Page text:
By William Sescu

Oracle incrementally updating backups are used quite often because they are easy to setup and restoring a datafile is very fast. It is very fast because you are not really restoring a datafile, you are switching to the copy, in case something happens. But how do I switch back to the original destination with minimal downtime and with minimal impact on the system?

A quite common scenario is that we have 3 diskgroups, +DATA, +FRA and +REDO with different performance characteristics, like the following:

  • +DATA Diskgoup is on fast storage (10k rpm)
  • +FRA Diskgroup is on medium storage (7200 rpm)
  • +REDO Diskgroup is on very fast storage (15k rpm)

Loosing a 8T datafile









In case we loose now a bigfile with 8TB on the +DATA diskgroup, what options do we  have to restore it. Ok. Lets ask the Oracle Data Recovery Advisor first.  Oracle came up with the following script.

oracle@oel001:/home/oracle/rman/ [OCM121] cat /u00/app/oracle/diag/rdbms/ocm121/OCM121/hm/
   # restore and recover datafile
   restore ( datafile 9 );
   recover datafile 9;
   sql 'alter database datafile 9 online';

The script does his job, no question about it, but it means, that Oracle would copy 8TB from the +FRA to +DATA and afterwards maybe applying an inc1 and some archivelogs. If we do run this script, we wait for 4h. (suppose that we are copying with 600MB per second, which is very good)

In case your Database has a Standby in a DataGuard configuration, Oracle comes up with the following suggestion.

oracle@oel001:/home/oracle/rman/ [OCM121] cat /u00/app/oracle/diag/rdbms/ocm121/OCM121/hm/
   # restore from standby and recover datafile
   restore ( datafile 9 from service "sty121" );
   recover datafile 9;
   sql 'alter database datafile 9 online';

Again, it will work, but now Oracle tries to get the 8TB datafile over the network from the standby, which makes it even slower. Unfortunately, the “switch datafile to copy” was not build in, into the Recovery Advisor.

Ok. Lets do it manually and switch to the datafile copy. That takes only a few minutes, and this is the reason why we have incrementally updating backups. To make it as fast as possible.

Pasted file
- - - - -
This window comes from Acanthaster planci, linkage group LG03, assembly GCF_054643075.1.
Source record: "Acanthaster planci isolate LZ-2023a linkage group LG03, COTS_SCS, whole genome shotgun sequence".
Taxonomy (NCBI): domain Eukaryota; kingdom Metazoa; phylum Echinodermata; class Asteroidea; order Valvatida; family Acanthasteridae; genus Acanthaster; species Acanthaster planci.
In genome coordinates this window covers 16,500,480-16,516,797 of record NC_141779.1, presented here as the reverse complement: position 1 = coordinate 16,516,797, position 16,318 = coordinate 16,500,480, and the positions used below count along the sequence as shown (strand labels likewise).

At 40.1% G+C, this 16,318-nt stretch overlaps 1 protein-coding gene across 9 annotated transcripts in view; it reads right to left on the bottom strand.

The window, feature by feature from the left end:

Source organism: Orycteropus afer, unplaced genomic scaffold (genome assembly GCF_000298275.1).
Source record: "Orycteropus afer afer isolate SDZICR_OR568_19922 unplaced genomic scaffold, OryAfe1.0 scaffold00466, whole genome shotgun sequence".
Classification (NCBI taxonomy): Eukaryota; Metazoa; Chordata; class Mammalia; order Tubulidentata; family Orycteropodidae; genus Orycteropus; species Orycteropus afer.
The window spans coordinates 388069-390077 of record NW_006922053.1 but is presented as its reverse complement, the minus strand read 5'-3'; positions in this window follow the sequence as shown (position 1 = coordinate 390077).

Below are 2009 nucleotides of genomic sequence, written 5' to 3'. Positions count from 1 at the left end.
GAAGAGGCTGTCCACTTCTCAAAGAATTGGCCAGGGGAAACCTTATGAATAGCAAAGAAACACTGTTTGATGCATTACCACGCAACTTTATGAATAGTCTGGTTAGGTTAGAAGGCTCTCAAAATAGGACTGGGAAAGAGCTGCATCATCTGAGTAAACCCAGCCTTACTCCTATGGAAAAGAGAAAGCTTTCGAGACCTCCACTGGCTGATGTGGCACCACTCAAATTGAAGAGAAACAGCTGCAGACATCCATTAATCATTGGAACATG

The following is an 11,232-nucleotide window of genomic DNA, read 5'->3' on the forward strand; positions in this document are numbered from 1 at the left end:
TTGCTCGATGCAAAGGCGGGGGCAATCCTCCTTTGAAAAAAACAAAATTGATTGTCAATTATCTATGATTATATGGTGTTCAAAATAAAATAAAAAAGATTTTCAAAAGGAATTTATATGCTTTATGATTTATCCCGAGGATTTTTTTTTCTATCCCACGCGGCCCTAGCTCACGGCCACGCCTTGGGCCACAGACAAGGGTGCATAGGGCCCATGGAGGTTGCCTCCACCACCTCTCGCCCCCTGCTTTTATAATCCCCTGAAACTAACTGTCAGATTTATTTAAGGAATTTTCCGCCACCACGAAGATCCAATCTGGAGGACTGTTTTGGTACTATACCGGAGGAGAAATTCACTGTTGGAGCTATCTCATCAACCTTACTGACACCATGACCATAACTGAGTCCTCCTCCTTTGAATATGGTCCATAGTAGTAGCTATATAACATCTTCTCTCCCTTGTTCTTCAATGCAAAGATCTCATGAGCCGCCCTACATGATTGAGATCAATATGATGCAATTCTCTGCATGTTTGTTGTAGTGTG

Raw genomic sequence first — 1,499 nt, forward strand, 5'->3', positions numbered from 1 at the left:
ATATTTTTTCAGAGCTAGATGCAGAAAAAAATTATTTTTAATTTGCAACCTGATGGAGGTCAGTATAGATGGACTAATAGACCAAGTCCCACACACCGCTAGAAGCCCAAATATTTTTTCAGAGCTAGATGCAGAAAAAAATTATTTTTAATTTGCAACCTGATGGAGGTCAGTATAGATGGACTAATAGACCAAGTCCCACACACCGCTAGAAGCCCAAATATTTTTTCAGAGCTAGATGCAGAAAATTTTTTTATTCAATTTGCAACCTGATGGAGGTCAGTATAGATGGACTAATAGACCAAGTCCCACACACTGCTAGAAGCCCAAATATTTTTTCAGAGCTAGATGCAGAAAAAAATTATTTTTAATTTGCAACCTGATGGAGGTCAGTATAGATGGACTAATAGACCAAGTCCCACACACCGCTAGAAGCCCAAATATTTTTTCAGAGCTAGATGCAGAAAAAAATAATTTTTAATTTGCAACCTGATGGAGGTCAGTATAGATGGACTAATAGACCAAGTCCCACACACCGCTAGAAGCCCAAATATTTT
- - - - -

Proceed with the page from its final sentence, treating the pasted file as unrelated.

RMAN> switch datafile 9 to copy;

datafile 9 switched to datafile copy "+FRA/OCM121/DATAFILE/monster.346.919594959"

RMAN> recover datafile 9;

RMAN> sql 'alter database datafile 9 online';


Now we restored and recoverd the 8TB datafile, and users can start working again on that bigfile tablespace. But due to the fact that the +FRA has only medium storage, your application might run slower than before.

Be careful, another issue might pop up after you are already on your datafile copy in the +FRA. If now a backup kicks it (scheduled by cron or something else), then Oracle has to create another 8TB in the +FRA as a new base for his incrementally updating backups, which makes your application even slower and even worse, you might run out of space.

An easy restore might end up now in a quite complex scenario. So what do we do now. First of all, we have to make sure that backups are not scheduled during our restore/recovery, and then we can manually create a new datafile copy in +DATA (of course, after the situation was corrected which lead to the datafile loss). In case you are running 12c, you can use the new feature “Multisection Backup for Datafile Copies”.

RMAN> backup section size 1T as copy datafile 9 format ='+DATA' tag clonefile9;


Now, a small downtime kicks in, when we have to take the datafile offline, switch to our new one in +DATA, recover it, and take it online again.

RMAN> sql 'alter database datafile 9 offline';

RMAN> switch datafile 9 to copy;

RMAN> recover datafile 9;

RMAN> sql 'alter database datafile 9 online';


Uffff … we are ready now, and users can work with the application again which is on the fast storage in +DATA. But wait a second, if we start our RMAN backup again, then Oracle does not regognize  the datafile copy in +FRA anymore as a valid copy for incrementally updataing backups. So, Oracle has to create another 8TB in the +FRA.

Now comes the 1Million $ question. How can we avoid this? We need to tag the datafile copy in +FRA as a valid starting point for incrementally updating backups.

RMAN> catalog datafilecopy '+fra/ocm121/datafile/MONSTER.346.919594959' level 0 TAG 'incr_update';

cataloged datafile copy
datafile copy file name=+FRA/ocm121/datafile/monster.346.919594959 RECID=33 STAMP=919603336

Oracle has the very useful command “catalog” for situations like this. Take care, that you specify “level 0” and the correct “tag”, otherwise the datafile copy will not be regognized.

Now we are really ready, and we can start the RMAN incremetally backups again, like we did beforehand.

To summarize it:

  • Take care of your backups during the restore, it might makes the situation even worse.
  • Make use of the new feature “Multisection Backup for Datafile Copies”. It can speed up the creation of your datafile copies quite heavily.
  • Use the “catalog” command to tag your datafile copy correctly. It avoids the creation of another 8TB.